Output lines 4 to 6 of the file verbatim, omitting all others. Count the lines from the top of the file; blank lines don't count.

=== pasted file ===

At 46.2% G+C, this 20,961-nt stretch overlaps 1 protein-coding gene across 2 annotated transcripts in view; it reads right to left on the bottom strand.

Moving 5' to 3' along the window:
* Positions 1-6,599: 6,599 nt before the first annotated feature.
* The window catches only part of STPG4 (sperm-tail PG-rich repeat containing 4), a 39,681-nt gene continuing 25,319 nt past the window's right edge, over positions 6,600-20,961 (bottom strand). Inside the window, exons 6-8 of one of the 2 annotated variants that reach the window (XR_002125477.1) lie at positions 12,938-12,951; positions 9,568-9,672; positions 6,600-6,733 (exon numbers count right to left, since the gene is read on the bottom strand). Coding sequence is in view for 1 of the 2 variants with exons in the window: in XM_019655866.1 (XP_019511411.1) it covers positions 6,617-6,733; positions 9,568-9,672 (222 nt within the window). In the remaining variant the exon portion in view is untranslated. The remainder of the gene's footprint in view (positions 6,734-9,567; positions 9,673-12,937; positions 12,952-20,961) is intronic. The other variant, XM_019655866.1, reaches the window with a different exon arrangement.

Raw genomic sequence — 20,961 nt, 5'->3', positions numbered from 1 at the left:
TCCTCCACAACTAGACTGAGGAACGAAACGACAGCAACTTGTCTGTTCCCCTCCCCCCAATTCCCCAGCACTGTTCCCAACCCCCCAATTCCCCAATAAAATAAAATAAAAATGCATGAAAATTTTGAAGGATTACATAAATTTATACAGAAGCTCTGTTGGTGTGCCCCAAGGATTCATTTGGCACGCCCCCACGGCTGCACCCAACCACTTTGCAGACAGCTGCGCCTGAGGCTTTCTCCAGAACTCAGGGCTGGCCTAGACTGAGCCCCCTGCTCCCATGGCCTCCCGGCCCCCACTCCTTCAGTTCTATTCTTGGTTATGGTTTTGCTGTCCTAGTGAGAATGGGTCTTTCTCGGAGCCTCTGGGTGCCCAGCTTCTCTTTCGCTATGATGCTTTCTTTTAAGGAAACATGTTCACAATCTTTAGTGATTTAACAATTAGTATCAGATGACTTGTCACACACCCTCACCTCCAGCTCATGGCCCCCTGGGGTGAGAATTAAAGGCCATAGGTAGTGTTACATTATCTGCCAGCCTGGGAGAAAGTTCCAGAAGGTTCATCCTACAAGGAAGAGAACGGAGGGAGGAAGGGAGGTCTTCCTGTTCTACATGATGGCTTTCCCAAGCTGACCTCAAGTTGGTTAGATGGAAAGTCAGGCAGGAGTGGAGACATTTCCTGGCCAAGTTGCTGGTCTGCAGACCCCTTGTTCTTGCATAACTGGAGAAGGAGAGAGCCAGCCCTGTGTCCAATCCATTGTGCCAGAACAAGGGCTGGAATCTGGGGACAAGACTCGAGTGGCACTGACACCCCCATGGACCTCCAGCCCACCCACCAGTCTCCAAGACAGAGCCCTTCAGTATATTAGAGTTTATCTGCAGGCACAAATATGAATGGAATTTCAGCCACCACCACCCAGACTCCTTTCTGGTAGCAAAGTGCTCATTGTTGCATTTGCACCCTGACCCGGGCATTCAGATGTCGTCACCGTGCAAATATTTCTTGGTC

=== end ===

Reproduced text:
* The window catches only part of STPG4 (sperm-tail PG-rich repeat containing 4), a 39,681-nt gene continuing 25,319 nt past the window's right edge, over positions 6,600-20,961 (bottom strand). Inside the window, exons 6-8 of one of the 2 annotated variants that reach the window (XR_002125477.1) lie at positions 12,938-12,951; positions 9,568-9,672; positions 6,600-6,733 (exon numbers count right to left, since the gene is read on the bottom strand). Coding sequence is in view for 1 of the 2 variants with exons in the window: in XM_019655866.1 (XP_019511411.1) it covers positions 6,617-6,733; positions 9,568-9,672 (222 nt within the window). In the remaining variant the exon portion in view is untranslated. The remainder of the gene's footprint in view (positions 6,734-9,567; positions 9,673-12,937; positions 12,952-20,961) is intronic. The other variant, XM_019655866.1, reaches the window with a different exon arrangement.

Raw genomic sequence — 20,961 nt, 5'->3', positions numbered from 1 at the left:
TCCTCCACAACTAGACTGAGGAACGAAACGACAGCAACTTGTCTGTTCCCCTCCCCCCAATTCCCCAGCACTGTTCCCAACCCCCCAATTCCCCAATAAAATAAAATAAAAATGCATGAAAATTTTGAAGGATTACATAAATTTATACAGAAGCTCTGTTGGTGTGCCCCAAGGATTCATTTGGCACGCCCCCACGGCTGCACCCAACCACTTTGCAGACAGCTGCGCCTGAGGCTTTCTCCAGAACTCAGGGCTGGCCTAGACTGAGCCCCCTGCTCCCATGGCCTCCCGGCCCCCACTCCTTCAGTTCTATTCTTGGTTATGGTTTTGCTGTCCTAGTGAGAATGGGTCTTTCTCGGAGCCTCTGGGTGCCCAGCTTCTCTTTCGCTATGATGCTTTCTTTTAAGGAAACATGTTCACAATCTTTAGTGATTTAACAATTAGTATCAGATGACTTGTCACACACCCTCACCTCCAGCTCATGGCCCCCTGGGGTGAGAATTAAAGGCCATAGGTAGTGTTACATTATCTGCCAGCCTGGGAGAAAGTTCCAGAAGGTTCATCCTACAAGGAAGAGAACGGAGGGAGGAAGGGAGGTCTTCCTGTTCTACATGATGGCTTTCCCAAGCTGACCTCAAGTTGGTTAGATGGAAAGTCAGGCAGGAGTGGAGACATTTCCTGGCCAAGTTGCTGGTCTGCAGACCCCTTGTTCTTGCATAACTGGAGAAGGAGAGAGCCAGCCCTGTGTCCAATCCATTGTGCCAGAACAAGGGCTGGAATCTGGGGACAAGACTCGAGTGGCACTGACACCCCCATGGACCTCCAGCCCACCCACCAGTCTCCAAGACAGAGCCCTTCAGTATATTAGAGTTTATCTGCAGGCACAAATATGAATGGAATTTCAGCCACCACCACCCAGACTCCTTTCTGGTAGCAAAGTGCTCATTGTTGCATTTGCACCCTGACCCGGGCATTCAGATGTCGTCACCGTGCAAATATTTCTTGGTC